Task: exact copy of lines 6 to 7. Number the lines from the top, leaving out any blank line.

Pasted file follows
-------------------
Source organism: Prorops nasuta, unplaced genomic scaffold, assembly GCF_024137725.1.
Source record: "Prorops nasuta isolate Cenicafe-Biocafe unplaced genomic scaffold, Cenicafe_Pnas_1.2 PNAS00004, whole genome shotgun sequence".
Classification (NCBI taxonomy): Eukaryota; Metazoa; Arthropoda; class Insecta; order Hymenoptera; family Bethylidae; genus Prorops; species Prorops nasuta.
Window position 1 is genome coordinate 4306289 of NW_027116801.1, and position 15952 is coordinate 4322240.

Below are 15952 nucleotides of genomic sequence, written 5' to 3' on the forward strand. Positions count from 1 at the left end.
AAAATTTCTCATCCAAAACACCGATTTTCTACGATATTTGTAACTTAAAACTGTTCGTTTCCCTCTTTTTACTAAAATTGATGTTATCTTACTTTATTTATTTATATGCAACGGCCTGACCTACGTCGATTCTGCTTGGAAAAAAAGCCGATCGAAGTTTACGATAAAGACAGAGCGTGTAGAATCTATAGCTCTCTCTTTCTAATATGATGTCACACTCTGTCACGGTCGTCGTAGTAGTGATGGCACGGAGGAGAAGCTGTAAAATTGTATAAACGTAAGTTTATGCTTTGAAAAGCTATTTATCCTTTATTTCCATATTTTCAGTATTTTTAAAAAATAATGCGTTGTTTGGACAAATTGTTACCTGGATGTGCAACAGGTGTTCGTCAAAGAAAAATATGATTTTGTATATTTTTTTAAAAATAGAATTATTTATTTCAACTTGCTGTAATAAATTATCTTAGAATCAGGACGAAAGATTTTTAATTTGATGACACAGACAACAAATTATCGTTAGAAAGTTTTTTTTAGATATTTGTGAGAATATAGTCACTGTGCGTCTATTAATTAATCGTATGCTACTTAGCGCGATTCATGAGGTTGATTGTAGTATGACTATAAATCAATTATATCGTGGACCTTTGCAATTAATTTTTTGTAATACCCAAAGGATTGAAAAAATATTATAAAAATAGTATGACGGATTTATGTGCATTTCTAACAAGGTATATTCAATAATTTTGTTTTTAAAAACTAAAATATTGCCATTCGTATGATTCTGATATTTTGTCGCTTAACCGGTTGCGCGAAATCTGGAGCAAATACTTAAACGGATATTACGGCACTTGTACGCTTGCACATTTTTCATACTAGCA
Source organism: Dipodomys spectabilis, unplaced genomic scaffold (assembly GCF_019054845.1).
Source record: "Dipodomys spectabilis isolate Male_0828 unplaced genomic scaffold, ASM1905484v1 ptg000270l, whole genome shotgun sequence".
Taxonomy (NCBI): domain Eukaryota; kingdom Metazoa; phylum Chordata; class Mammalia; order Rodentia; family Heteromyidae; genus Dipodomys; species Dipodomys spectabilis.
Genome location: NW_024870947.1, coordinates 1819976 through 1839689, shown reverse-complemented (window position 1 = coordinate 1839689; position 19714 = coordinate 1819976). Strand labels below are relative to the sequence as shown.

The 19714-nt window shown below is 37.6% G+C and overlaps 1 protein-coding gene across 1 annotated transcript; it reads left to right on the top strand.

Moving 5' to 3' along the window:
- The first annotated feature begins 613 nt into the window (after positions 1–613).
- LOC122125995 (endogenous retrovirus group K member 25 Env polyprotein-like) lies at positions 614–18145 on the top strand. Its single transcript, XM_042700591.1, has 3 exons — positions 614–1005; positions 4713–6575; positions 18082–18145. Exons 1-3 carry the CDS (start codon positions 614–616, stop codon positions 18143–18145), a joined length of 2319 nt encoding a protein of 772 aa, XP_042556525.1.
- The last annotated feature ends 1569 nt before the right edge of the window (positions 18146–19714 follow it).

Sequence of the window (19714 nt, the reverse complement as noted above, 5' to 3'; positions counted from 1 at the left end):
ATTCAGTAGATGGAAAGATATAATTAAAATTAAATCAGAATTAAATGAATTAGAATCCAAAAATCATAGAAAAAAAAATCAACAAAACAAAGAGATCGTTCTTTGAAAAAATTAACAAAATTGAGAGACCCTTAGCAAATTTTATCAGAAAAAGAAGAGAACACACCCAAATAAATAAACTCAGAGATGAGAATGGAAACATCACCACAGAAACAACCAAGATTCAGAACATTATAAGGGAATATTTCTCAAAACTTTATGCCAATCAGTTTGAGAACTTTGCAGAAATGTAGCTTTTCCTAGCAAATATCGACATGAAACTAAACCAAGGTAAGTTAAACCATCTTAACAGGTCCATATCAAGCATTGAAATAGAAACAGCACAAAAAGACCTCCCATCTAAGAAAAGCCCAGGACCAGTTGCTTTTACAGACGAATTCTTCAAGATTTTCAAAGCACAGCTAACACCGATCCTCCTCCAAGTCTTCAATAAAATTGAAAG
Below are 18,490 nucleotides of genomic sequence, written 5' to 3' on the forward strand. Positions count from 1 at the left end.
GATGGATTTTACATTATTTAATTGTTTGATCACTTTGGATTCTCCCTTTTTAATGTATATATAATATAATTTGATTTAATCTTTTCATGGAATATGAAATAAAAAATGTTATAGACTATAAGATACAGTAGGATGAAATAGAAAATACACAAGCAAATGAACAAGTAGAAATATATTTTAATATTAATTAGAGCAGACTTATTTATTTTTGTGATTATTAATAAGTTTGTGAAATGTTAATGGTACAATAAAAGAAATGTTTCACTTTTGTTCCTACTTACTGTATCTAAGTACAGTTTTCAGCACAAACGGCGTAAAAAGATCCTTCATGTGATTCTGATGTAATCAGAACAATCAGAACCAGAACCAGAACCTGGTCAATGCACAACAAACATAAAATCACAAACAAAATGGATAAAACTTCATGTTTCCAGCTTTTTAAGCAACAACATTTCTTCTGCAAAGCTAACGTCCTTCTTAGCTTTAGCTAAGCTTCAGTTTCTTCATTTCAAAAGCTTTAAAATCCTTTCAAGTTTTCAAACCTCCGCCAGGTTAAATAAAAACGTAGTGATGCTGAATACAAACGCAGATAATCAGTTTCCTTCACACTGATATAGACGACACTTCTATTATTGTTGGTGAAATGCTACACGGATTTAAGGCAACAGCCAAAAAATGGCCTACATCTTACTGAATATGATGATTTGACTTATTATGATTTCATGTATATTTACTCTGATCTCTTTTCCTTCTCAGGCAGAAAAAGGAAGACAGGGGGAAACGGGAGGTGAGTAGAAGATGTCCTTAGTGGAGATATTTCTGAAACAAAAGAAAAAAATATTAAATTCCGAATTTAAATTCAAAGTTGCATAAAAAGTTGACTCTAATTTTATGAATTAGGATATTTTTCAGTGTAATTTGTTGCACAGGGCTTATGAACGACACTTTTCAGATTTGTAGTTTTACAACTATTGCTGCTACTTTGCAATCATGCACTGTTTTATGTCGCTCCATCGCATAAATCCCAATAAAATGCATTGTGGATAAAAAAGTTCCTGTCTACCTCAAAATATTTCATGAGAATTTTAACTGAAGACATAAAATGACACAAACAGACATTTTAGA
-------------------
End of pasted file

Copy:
AAAATTTCTCATCCAAAACACCGATTTTCTACGATATTTGTAACTTAAAACTGTTCGTTTCCCTCTTTTTACTAAAATTGATGTTATCTTACTTTATTTATTTATATGCAACGGCCTGACCTACGTCGATTCTGCTTGGAAAAAAAGCCGATCGAAGTTTACGATAAAGACAGAGCGTGTAGAATCTATAGCTCTCTCTTTCTAATATGATGTCACACTCTGTCACGGTCGTCGTAGTAGTGATGGCACGGAGGAGAAGCTGTAAAATTGTATAAACGTAAGTTTATGCTTTGAAAAGCTATTTATCCTTTATTTCCATATTTTCAGTATTTTTAAAAAATAATGCGTTGTTTGGACAAATTGTTACCTGGATGTGCAACAGGTGTTCGTCAAAGAAAAATATGATTTTGTATATTTTTTTAAAAATAGAATTATTTATTTCAACTTGCTGTAATAAATTATCTTAGAATCAGGACGAAAGATTTTTAATTTGATGACACAGACAACAAATTATCGTTAGAAAGTTTTTTTTAGATATTTGTGAGAATATAGTCACTGTGCGTCTATTAATTAATCGTATGCTACTTAGCGCGATTCATGAGGTTGATTGTAGTATGACTATAAATCAATTATATCGTGGACCTTTGCAATTAATTTTTTGTAATACCCAAAGGATTGAAAAAATATTATAAAAATAGTATGACGGATTTATGTGCATTTCTAACAAGGTATATTCAATAATTTTGTTTTTAAAAACTAAAATATTGCCATTCGTATGATTCTGATATTTTGTCGCTTAACCGGTTGCGCGAAATCTGGAGCAAATACTTAAACGGATATTACGGCACTTGTACGCTTGCACATTTTTCATACTAGCA
Source organism: Dipodomys spectabilis, unplaced genomic scaffold (assembly GCF_019054845.1).